From Wiebusch and Tadmor’s Mandarin Chinese chapter in Loanwords in the World’s Languages: A Comparative Handbook (Haspelmath and Tadmor, Eds., 2009: 585-586):
Introduced fauna and flora are an area where loanwords are typically found. Borrowed animal names in Mandarin include shīzi 獅子 ‘lion’ (< Old Persian šer/šē/šī ‘lion’) and 駱駝 luòtuo ‘camel’ (originally tuotuo, borrowed during the Han Dynasty from Xiongnu dada ‘camel’). In addition, xiàng 象 ‘elephant’ is of possible Kra-Dai origin (cf. Thai chááŋ ‘elephant’; elephants were indigenous to the Kra-Dai homeland but not to the Sinitic homeland). Borrowed names for introduced plants include níngméng 柠檬, 檸檬 ‘the citrus fruit’ (of Austronesian origin, cf. Malay limau), pútao 葡萄 ‘the grape’ (ultimately from Elamite *būdawa ‘wine’), mógu 檳榔 ‘mushroom’ from Mongolian moku/mo::k and bīnglang 檳榔 ‘areca palm’ (of Austronesian origin, cf. Malay pinang ‘areca palm’).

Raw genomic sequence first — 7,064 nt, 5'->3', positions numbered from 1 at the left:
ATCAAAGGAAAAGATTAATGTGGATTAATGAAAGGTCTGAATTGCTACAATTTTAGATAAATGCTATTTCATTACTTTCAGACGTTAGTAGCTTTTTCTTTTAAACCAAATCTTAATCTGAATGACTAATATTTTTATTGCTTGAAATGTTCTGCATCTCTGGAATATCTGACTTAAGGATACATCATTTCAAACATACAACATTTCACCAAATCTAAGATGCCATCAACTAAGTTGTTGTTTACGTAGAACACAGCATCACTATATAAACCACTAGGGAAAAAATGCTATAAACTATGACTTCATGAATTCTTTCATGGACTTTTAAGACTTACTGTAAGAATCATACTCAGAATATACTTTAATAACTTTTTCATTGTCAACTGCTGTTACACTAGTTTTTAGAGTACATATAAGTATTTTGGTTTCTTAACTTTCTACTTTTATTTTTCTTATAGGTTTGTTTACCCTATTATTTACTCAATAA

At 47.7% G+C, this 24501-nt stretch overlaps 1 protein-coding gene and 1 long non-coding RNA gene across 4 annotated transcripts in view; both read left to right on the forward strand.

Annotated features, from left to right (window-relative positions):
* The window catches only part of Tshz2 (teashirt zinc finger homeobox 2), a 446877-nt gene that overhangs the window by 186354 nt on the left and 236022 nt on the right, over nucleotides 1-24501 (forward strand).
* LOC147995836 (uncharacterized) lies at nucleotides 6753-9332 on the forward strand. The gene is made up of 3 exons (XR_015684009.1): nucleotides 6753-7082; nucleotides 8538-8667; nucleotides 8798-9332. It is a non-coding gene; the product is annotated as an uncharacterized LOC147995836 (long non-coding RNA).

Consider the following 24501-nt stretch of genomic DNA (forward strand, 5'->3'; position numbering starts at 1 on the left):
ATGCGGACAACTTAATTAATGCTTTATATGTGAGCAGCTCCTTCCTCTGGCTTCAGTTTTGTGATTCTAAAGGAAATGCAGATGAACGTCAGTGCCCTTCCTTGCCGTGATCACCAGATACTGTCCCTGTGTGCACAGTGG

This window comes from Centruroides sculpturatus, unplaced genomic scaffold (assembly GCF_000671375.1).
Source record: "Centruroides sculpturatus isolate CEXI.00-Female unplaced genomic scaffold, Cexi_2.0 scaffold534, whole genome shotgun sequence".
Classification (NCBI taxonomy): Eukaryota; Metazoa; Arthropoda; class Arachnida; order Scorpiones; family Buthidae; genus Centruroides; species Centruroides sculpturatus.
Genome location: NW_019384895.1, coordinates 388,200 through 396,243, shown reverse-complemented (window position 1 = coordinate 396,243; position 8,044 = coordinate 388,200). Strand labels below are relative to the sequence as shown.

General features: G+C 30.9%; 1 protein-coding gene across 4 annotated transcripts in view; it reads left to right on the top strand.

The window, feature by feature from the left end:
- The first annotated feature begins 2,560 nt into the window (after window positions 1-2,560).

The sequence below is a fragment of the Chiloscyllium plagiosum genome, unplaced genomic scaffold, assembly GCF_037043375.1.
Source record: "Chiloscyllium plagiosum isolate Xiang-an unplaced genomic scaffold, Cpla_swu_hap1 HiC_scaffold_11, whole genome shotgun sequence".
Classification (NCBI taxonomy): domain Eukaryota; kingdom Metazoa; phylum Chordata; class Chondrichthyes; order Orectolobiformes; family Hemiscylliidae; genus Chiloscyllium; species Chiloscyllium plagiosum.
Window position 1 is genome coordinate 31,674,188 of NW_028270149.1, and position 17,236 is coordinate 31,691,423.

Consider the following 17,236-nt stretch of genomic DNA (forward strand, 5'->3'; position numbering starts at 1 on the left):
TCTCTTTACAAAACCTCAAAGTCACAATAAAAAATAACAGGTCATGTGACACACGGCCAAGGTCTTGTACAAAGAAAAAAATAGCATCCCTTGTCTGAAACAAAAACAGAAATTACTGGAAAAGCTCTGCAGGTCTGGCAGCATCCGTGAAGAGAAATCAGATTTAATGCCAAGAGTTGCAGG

Wonder how many lost intermediates that one passed through.